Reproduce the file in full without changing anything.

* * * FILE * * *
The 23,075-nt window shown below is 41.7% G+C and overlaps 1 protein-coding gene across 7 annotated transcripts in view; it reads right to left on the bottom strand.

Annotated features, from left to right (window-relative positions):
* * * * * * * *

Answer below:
The 23,075-nt window shown below is 41.7% G+C and overlaps 1 protein-coding gene across 7 annotated transcripts in view; it reads right to left on the bottom strand.

Annotated features, from left to right (window-relative positions):